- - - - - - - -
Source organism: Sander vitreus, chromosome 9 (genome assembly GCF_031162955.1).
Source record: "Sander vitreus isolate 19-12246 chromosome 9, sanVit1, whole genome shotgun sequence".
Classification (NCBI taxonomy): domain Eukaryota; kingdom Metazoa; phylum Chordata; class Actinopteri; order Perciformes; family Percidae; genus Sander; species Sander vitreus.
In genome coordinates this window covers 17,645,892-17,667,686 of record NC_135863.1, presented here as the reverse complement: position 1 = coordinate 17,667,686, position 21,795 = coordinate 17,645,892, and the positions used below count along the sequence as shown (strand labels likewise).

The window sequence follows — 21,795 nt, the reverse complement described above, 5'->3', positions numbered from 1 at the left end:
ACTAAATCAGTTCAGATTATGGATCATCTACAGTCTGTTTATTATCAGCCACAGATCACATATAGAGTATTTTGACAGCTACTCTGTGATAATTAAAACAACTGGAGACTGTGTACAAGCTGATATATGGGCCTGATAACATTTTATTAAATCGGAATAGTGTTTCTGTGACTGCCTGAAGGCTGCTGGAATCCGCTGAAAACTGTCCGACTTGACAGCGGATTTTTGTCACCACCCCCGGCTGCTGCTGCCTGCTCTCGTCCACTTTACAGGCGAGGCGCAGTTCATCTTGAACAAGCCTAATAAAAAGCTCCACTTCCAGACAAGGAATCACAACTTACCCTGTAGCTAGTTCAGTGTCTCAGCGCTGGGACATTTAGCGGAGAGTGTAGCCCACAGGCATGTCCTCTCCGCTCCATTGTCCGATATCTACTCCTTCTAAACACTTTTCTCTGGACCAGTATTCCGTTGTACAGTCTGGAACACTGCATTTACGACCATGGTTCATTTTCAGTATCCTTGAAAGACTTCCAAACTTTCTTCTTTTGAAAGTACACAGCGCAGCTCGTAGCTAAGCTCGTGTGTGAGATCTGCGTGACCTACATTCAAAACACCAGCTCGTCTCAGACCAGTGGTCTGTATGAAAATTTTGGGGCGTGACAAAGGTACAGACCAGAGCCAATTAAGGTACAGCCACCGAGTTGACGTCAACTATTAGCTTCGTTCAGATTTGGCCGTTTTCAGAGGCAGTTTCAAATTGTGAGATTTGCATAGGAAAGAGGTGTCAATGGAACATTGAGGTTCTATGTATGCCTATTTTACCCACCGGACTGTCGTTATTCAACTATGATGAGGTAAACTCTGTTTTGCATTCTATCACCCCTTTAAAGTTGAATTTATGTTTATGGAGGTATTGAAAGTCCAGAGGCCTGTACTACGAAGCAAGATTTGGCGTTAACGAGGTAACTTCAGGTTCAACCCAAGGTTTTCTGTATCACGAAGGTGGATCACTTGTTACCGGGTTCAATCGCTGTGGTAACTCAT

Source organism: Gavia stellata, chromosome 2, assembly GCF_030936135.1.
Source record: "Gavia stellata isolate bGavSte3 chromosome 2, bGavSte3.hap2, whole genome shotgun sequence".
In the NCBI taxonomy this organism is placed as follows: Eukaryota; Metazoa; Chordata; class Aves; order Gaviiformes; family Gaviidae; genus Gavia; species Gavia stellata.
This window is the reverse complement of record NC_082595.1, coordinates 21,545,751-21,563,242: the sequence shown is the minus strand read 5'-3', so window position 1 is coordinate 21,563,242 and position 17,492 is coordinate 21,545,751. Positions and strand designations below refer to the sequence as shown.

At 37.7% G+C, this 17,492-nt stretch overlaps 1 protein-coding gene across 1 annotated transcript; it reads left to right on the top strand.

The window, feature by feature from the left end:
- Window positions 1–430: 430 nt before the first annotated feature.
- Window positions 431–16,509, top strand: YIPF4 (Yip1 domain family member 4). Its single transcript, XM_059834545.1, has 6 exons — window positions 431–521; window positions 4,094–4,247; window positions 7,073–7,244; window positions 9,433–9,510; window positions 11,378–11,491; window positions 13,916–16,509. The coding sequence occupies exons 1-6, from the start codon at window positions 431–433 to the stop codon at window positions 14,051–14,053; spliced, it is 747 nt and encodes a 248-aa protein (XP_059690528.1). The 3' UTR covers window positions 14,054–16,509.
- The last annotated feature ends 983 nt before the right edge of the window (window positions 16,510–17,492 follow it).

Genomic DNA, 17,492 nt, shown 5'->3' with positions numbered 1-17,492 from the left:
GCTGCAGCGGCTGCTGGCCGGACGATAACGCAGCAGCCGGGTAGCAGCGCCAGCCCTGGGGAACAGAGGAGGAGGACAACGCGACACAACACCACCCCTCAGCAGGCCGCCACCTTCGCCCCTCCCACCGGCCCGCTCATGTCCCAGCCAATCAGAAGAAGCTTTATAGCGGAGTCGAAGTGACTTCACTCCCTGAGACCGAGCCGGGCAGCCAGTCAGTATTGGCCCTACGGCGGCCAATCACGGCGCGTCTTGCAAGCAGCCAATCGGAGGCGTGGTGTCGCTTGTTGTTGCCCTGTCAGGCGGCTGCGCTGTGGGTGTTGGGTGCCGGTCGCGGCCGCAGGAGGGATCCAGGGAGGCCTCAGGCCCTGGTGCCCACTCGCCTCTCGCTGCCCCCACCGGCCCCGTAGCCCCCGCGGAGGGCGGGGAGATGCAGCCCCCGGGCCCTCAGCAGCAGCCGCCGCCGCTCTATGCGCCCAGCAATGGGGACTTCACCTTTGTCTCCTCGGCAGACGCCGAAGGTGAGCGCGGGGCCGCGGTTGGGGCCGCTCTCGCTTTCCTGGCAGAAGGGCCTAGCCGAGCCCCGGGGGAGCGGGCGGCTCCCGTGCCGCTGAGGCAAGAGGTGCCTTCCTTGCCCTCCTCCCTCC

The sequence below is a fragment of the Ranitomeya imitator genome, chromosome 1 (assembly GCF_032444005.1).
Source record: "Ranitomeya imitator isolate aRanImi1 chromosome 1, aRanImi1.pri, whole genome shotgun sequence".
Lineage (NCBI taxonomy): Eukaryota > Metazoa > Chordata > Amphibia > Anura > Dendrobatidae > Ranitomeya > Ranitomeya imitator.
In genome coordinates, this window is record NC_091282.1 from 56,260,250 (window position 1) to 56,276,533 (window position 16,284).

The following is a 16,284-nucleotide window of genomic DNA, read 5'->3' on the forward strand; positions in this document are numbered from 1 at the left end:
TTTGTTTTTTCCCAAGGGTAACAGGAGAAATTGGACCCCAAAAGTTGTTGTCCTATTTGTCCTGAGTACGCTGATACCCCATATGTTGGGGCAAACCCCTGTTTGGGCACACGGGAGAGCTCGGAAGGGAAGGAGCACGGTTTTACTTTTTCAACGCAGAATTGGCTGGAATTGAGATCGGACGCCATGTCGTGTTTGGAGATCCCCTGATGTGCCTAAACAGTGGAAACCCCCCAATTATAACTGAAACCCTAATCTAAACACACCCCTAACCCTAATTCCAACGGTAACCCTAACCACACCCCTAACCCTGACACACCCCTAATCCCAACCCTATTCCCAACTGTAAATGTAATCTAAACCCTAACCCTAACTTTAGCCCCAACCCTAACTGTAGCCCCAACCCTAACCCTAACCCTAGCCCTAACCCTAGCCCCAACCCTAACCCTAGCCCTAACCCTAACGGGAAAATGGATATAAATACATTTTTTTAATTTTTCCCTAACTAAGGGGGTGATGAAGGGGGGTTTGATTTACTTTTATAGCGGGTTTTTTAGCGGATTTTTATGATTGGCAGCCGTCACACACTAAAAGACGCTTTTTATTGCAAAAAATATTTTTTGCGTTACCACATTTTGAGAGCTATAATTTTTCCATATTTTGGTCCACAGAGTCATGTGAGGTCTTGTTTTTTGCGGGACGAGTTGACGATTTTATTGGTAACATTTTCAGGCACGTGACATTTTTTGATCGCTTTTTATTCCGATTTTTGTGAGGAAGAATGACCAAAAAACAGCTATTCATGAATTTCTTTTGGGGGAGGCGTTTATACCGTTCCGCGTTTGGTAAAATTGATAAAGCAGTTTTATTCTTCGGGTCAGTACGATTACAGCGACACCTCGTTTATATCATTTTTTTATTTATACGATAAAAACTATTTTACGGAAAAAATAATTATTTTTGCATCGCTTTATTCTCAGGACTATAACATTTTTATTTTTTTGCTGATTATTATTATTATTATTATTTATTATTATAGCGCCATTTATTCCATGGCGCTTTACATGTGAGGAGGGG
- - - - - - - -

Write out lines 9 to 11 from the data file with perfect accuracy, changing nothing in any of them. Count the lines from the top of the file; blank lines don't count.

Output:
In the NCBI taxonomy this organism is placed as follows: Eukaryota; Metazoa; Chordata; class Aves; order Gaviiformes; family Gaviidae; genus Gavia; species Gavia stellata.
This window is the reverse complement of record NC_082595.1, coordinates 21,545,751-21,563,242: the sequence shown is the minus strand read 5'-3', so window position 1 is coordinate 21,563,242 and position 17,492 is coordinate 21,545,751. Positions and strand designations below refer to the sequence as shown.

At 37.7% G+C, this 17,492-nt stretch overlaps 1 protein-coding gene across 1 annotated transcript; it reads left to right on the top strand.